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Sask. father guilty of manslaughter in death of daughter's boyfriend Add to ...

A jury has found a Saskatchewan man who shot his daughter’s boyfriend to save her from drugs guilty of manslaughter.

After nearly three days of deliberation, the jury of seven men and five women said Kim Walker was guilty of manslaughter – not second-degree murder – in the 2003 death of James Hayward.

Mr. Hayward, who was 24, was living with Mr. Walker’s then 16-year-old daughter, Jadah, in a home in Yorkton.

Mr. Walker testified that he feared for his daughter’s life as well as for his own and he was worried about Jadah because she was doing drugs after moving in with Mr. Hayward.

He said he went to police and school counsellors but nobody helped.

Defence lawyer Balfour Der said he spoke with Mr. Walker after the jury returned the verdict Thursday night.

“He’s really quite, not in a state of shock, but it’s all quite overwhelming for him,” Mr. Der said.

Mr. Der said he was disappointed with the verdict.

“I’m disappointed that the jury didn’t see their way to find him not guilty outright on the basis of self defence, but when compared to murder, manslaughter’s a victory.”

This was Mr. Walker’s second trial. He was found guilty of second-degree murder and was in prison for 3½ years before the Saskatchewan Court of Appeal ordered a new trial.

The minimum sentence for manslaughter is four years, but Mr. Der said he will argue that Mr. Walker’s previous time in prison is sufficient.

Justice Ellen Gunn will hear sentencing arguments starting at 11 a.m. Friday.

During the two-week trial, court heard that Mr. Walker petitioned to have his daughter held for 72 hours in a psychiatric ward. By then her weight had dropped to about 95 pounds from 135. She went back to Mr. Hayward’s house shortly after she was released – the day of the shooting.

Mr. Walker testified that Mr. Hayward had threatened him several times after Jadah was taken to the psychiatric ward.

“James Hayward phoned to my place of employment and ... (said) that I was dead, that I was interfering in his business and we would never see Jadah again,” Mr. Walker told the jury.

Jadah Walker testified that she moved in with Mr. Hayward against the wishes of her father.

She told the jury that Mr. Hayward was a “bad influence” on her life, that he sold drugs and injected her with morphine. She also testified that Mr. Hayward had threatened her parents and had suggested that “for $3,000 you can get rid of somebody.”

Jadah said her father came to Mr. Hayward’s house on the day of the shooting and pleaded with her to come home.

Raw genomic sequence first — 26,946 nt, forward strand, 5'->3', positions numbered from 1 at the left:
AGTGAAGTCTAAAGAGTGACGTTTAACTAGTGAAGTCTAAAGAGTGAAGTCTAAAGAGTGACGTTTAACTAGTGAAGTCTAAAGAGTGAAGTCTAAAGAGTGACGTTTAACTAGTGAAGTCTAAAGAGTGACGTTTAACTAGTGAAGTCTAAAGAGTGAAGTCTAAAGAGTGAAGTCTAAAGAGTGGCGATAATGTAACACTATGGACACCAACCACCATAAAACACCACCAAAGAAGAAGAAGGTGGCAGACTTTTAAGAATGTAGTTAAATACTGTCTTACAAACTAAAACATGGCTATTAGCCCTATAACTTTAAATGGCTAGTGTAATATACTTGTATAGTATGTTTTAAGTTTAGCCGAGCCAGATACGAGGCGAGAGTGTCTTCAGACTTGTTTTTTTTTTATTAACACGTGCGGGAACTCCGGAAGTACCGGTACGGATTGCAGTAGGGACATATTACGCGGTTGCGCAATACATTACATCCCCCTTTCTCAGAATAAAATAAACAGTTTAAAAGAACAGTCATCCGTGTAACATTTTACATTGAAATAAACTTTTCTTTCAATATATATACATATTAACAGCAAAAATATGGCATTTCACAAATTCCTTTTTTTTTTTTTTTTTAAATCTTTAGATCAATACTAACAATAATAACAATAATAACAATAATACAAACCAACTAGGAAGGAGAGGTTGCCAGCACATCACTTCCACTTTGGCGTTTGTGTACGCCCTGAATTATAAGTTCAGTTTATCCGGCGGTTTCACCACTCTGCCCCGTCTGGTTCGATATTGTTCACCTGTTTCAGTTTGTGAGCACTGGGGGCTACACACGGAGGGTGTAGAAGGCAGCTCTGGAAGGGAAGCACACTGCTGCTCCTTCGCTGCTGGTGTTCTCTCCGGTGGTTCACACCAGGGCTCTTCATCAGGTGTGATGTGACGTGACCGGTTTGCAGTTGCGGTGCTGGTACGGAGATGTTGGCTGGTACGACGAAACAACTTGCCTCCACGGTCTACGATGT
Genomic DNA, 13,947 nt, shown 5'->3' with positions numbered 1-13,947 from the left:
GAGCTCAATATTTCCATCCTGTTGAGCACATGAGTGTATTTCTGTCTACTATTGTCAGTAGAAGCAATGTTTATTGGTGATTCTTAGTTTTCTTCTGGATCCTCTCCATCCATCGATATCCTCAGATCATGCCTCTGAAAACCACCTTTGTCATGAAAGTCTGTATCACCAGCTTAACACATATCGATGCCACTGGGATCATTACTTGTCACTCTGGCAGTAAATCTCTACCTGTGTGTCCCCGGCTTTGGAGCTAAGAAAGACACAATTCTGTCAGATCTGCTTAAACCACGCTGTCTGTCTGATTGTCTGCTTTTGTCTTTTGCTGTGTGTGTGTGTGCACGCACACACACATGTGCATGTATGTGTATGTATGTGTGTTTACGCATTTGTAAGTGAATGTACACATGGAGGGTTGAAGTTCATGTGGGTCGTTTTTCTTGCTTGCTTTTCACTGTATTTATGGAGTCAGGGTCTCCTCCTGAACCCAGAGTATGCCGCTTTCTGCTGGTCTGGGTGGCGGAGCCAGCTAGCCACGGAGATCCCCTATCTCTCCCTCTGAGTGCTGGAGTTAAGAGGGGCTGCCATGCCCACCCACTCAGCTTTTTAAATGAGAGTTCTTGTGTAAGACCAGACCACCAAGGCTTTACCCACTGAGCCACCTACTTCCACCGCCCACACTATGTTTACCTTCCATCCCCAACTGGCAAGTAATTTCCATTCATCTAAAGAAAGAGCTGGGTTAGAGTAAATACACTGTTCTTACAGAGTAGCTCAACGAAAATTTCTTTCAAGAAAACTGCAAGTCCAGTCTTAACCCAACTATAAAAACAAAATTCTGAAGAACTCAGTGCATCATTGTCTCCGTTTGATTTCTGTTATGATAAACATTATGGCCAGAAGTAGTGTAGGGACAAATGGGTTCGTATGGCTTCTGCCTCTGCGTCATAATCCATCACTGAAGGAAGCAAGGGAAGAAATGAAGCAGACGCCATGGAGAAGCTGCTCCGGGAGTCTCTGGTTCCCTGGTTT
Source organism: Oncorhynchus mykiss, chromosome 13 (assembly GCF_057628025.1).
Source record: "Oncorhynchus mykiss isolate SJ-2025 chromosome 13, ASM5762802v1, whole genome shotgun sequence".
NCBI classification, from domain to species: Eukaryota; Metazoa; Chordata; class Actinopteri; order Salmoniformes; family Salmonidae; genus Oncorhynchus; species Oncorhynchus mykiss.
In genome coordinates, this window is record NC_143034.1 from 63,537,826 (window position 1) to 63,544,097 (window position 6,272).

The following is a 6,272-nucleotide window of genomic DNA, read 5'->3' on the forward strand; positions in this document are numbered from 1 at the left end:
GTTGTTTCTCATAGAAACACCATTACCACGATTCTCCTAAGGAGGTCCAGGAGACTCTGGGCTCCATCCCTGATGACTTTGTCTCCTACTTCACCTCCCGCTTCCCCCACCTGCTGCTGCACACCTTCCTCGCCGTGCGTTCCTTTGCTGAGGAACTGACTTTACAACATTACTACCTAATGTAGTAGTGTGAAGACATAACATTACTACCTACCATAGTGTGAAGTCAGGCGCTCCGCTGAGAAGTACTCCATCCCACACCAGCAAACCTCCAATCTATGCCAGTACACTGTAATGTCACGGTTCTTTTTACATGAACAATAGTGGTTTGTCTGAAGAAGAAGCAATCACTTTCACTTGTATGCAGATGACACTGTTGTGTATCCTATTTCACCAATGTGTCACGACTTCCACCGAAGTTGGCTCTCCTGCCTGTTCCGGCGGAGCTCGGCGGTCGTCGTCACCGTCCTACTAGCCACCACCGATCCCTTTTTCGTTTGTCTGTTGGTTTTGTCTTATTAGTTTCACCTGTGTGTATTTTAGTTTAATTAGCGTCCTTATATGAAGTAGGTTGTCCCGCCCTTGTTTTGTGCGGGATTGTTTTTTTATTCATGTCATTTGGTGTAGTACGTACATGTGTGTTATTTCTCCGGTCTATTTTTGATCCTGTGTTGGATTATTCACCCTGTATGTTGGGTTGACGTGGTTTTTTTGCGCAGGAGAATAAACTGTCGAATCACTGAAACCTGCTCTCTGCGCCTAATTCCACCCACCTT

She said Mr. Hayward came forward and yelled at her father to get out of the house. That’s when her dad grabbed his gun and started firing, she said.

Under cross-examination, Mr. Walker admitted he caused Mr. Hayward’s death and quietly said “Yes” when asked if he shot the unarmed man. But Mr. Walker also said he could not recall how many shots were fired or how close he was standing to Mr. Hayward.

Mr. Walker said he didn’t remember much about what happened the day of the shooting, “just being afraid for my life.”

Forensic psychiatrist Robin Menzies testified that Mr. Walker may not be able to remember details about the day of the shooting because of possible psychological trauma. Mr. Menzies said Mr. Walker may have been in a dissociative state where the mind and body aren’t connected and a person can act in an involuntary way.

In his closing arguments, defence lawyer Mr. Der told the jury that Mr. Walker acted in self-defence. Mr. Der said Mr. Walker had to protect himself because he was in a dangerous situation and that the shooting was not a calculated action.

Crown prosecutor Robin Ritter argued that Mr. Walker went to Mr. Hayward’s home with a loaded handgun and two loaded clips in reserve. Mr. Ritter told the jury Mr. Walker wasn’t welcome at Mr. Hayward’s home and had been asked to leave. Mr. Walker took “very deliberate steps” before he opened fire on Mr. Hayward, hitting him five times and killing him, Mr. Ritter said.

Mr. Hayward’s mother, Lorrie Getty, sat in the front of the courtroom throughout the trial, clutching a small photo of her son. She often wiped away tears when witnesses talked about the bullet wounds to his body.

During the course of the trial, Ms. Getty told reporters outside the courthouse that her son was not perfect, but he didn’t deserve to die.

“He was a wonderful son. He was just like everybody else’s son and I was very proud of him,” Ms. Getty said through tears.

“I was typical mom and he was a typical son and sometimes we didn’t see eye-to-eye. He sold marijuana and I was ashamed of that. And that’s something I have to live with, that even once I was ashamed, because I’m not ashamed anymore.”

Ms. Getty said she wanted to see Mr. Walker go back to jail.

“I want him to wake up every day and wonder what life would be like if he hadn’t murdered James because that’s what I have to do every day and I want him to do it too.”

This was the second trial for Mr. Walker. He was convicted of second-degree murder in 2007, but the Saskatchewan Appeal Court ordered a retrial in June 2010 after it learned that the judge and lawyers had meetings without Mr. Walker at his first trial. The Appeal Court said an accused person must be present for all of his trial.

 

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